Go Home, Simmba. You’re A Shameful Mess

Posted: January 4, 2019

Perhaps you want to ask me why I have any expectations of a commercial Hindi film by Rohit Shetty. Perhaps you think I’m nitpicking about a mindless watch. Perhaps, I’m taking this ‘feminism shmeminism’ too far.

Regardless of what a film offers, if it is content open for consumption, its dissection and discussion is anyone’s right. That aside, Simmba, personally for me, deserves much dissection because it addresses a difficult issue: rape.

There are spoilers ahead, but at this point I’m willing to guess that if you’re this far into my article, you’re probably not worried about a plot line being thrown at you. In a nutshell, a corrupt cop mends his ways when his muh-boli-behen is brutally gang-raped and murdered,  and takes on the very thugs who he condoned before by selling his soul for several pieces of silver. Since this is a Rohit Shetty film, the ingredients also involve generous dollops of flying humans, vehicles, glass pieces, and water. The Golmaal Alumni Club meets for a brief many seconds as well.

Admittedly, it is a good thing that Rohit Shetty recognized the need for conversation on rape and violence against women, and acknowledges for a brief nanosecond (this happens in the end) that men are also vulnerable, it is impact that matters, and not intent.

Here are my reasons why the impact of this film remains counterproductive to the intent he (probably) set out with.

The Abla Naari Trope with the rigid gender role

Women in this film largely serve the purpose of cooking and feeding men. From the female lead to the random assortment of women assembled in the film, they cook, and appear exclusively one dimensional beings that aim to merely cook. When the cop decides to “encounter” the rapists on his own terms, the female lead calls on all the other women around her and tells them to get ready for battle, by… Cooking. The idea of women as entrepreneurs in cinema seems riveted to the notion that women can cook, at the most, or be fashion designers. Why this is a negative impact, is that the entire narrative reasserts the notion that it’s a woman’s job to keep house, or to like-keep house, while it’s the man’s job to protect her.

Male saviour garbage

Which brings me to the second reason: Male saviour garbage. Yes, rape is a heinous crime. Yes, it makes people angry. Yes, trauma can make one feel scared, hurt, and upset. But the notion of male saviourhood needs major correction. Women don’t need saving. They just deserve to be respected. What took the cake was the over the top mansplaining where the cop explains rape and the impact of rape, and the need for empathy in deciding the case, to the judge, who is a woman. This leads me to my next point – and I’ll come back to the judge there.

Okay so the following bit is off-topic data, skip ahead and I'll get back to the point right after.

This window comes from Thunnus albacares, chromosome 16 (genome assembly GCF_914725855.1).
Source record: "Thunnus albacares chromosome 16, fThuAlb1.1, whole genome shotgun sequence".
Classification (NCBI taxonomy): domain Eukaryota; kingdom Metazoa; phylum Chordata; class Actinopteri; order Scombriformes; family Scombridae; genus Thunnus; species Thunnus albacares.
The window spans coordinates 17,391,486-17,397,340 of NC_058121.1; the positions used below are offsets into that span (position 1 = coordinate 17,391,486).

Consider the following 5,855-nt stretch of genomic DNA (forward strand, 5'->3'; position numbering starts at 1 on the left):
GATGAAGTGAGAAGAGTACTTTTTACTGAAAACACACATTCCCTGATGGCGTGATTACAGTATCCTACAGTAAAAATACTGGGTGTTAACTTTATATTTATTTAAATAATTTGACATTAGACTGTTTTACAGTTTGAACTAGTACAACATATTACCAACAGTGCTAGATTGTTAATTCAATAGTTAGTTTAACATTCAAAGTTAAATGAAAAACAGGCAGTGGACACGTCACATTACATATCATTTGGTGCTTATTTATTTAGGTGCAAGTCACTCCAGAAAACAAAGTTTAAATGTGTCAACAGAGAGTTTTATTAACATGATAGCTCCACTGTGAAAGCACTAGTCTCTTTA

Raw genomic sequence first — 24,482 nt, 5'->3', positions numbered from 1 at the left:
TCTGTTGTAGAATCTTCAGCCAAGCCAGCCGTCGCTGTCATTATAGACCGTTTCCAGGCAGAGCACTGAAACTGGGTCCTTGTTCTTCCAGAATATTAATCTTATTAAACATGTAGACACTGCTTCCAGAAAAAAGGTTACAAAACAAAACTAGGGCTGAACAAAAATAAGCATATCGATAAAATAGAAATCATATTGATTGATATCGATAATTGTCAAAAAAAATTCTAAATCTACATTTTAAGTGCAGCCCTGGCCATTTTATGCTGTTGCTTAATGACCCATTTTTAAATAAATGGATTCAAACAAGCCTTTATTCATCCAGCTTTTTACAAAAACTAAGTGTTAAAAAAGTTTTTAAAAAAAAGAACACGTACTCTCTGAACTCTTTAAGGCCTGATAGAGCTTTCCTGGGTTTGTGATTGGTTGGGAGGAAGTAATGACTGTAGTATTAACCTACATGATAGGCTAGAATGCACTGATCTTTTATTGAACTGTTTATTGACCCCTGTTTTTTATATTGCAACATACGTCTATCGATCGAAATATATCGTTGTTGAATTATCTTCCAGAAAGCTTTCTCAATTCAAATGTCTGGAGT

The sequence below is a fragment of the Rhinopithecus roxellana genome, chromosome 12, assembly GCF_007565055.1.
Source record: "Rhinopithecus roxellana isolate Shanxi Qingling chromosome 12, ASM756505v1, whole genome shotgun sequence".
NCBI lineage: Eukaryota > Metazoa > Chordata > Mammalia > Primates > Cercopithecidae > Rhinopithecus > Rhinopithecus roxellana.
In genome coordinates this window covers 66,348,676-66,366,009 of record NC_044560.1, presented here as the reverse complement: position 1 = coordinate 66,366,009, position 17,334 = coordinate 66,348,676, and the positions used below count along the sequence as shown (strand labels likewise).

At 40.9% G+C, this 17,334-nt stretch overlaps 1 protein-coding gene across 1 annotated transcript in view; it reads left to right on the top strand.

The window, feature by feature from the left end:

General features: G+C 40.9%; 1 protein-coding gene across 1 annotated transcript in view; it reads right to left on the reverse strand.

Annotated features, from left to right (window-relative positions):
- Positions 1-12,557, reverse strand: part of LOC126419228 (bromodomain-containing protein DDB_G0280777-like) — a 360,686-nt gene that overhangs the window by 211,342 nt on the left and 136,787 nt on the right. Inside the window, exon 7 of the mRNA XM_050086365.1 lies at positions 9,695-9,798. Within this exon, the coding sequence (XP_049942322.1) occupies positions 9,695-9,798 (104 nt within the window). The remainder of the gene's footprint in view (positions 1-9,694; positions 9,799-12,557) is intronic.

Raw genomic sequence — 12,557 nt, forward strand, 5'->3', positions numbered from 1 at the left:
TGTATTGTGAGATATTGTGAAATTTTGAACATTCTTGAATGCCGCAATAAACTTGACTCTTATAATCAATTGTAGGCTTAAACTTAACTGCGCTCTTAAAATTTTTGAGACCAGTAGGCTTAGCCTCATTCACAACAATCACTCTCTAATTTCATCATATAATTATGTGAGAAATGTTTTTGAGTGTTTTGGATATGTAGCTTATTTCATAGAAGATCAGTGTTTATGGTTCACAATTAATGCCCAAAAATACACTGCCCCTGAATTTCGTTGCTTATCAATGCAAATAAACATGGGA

Yo woman, no identity!

My third problem with the film is that it believes that a woman has no identity without a nexus. From the word go, the film shows us the young woman who was raped and murdered through the lens of the cop. He builds a bond with her and calls her his sister. When the incident happens, his anger knows no bounds because she was his sister. In drawing on others and enjoining them in the fight for justice, the first lines that are uttered are on the lines of “what if she were your daughter / sister.” This nexus-based rhetoric reaches its pitch when the Mansplaining rhetoric from the cop to the judge culminates in him asking her what she’d do if it were her daughter. The judge turns into the-wearer-of-the-ring in the angry barrage that follows. And then, realization dawns. Gee! Thanks cop, we had no idea why rape is wrong.

And now, the cherry on top: #NotAllMen and Cookie cutter masculinity. The film is unabashed about its demonization of rapists. And here’s where the hypocrisy does its song and dance. The cop has a clear idea of what a man is, and lives by it: he is physically strong and does not rape. But of course, he can stalk a woman while condemning another man for it in the same breath. But of course, he can police a girl for hugging her best friend while thinking nothing of saying “tumhare baare mein kya kya soch raha hoon.” But if course he can tell a man “nazar nazar hota hai, nazar kya certificate leke ghumti hai, ki aaj achcha hai, kal bura hai” while using the same nazar to ogle at a woman. But of course, the cop can rile the rapists and say that they couldn’t have possibly raped the woman because they’re not masculine enough. The threshold for the hero is low: he doesn’t rape, and beats up those who do. It doesn’t matter that he is guilty of keeping the factors that contribute to it. By dissociating rape from patriarchy, there is a great disservice being done. Patriarchy is the cultural backdrop that allows a crime like rape to take place: not addressing it but attempting to address rape by killing rapists is as good as using tape to seal the leaky faucet instead of mending the plumbing from the site of the problem.

Which leads me to the last point: the film creates the impression that vigilante justice is the only way forward to deal with rape. The hero’s victory is the center-piece here, for it is his orchestrated encounter that kills rapists. The goal, as we are told, is to create a deterrent effect and scare men with dire consequences if they rape. Tell me again, oh saviour cop, how many rapes have there been since they handed out death sentences to rapists last?

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